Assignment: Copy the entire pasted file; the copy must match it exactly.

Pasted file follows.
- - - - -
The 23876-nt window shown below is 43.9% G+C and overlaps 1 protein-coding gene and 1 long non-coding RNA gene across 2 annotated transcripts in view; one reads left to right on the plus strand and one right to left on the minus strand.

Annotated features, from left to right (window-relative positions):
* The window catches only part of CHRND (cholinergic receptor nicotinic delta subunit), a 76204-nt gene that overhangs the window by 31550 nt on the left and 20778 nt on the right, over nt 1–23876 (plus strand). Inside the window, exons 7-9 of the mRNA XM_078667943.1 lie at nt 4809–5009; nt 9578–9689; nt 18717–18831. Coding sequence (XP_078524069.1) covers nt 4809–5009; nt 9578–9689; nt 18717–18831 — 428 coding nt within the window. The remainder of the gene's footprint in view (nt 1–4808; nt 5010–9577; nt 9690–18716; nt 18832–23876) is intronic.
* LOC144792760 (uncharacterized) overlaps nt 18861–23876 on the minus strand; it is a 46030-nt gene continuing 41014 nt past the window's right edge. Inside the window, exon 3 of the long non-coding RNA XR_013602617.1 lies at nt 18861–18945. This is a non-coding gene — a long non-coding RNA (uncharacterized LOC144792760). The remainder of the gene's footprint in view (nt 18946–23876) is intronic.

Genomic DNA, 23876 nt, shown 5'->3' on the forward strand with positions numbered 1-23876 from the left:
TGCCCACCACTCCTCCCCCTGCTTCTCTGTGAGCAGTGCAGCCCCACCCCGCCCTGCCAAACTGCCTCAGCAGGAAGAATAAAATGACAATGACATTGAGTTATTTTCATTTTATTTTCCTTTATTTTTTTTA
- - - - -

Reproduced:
The 23876-nt window shown below is 43.9% G+C and overlaps 1 protein-coding gene and 1 long non-coding RNA gene across 2 annotated transcripts in view; one reads left to right on the plus strand and one right to left on the minus strand.

Annotated features, from left to right (window-relative positions):
* The window catches only part of CHRND (cholinergic receptor nicotinic delta subunit), a 76204-nt gene that overhangs the window by 31550 nt on the left and 20778 nt on the right, over nt 1–23876 (plus strand). Inside the window, exons 7-9 of the mRNA XM_078667943.1 lie at nt 4809–5009; nt 9578–9689; nt 18717–18831. Coding sequence (XP_078524069.1) covers nt 4809–5009; nt 9578–9689; nt 18717–18831 — 428 coding nt within the window. The remainder of the gene's footprint in view (nt 1–4808; nt 5010–9577; nt 9690–18716; nt 18832–23876) is intronic.
* LOC144792760 (uncharacterized) overlaps nt 18861–23876 on the minus strand; it is a 46030-nt gene continuing 41014 nt past the window's right edge. Inside the window, exon 3 of the long non-coding RNA XR_013602617.1 lies at nt 18861–18945. This is a non-coding gene — a long non-coding RNA (uncharacterized LOC144792760). The remainder of the gene's footprint in view (nt 18946–23876) is intronic.

Genomic DNA, 23876 nt, shown 5'->3' on the forward strand with positions numbered 1-23876 from the left:
TGCCCACCACTCCTCCCCCTGCTTCTCTGTGAGCAGTGCAGCCCCACCCCGCCCTGCCAAACTGCCTCAGCAGGAAGAATAAAATGACAATGACATTGAGTTATTTTCATTTTATTTTCCTTTATTTTTTTTA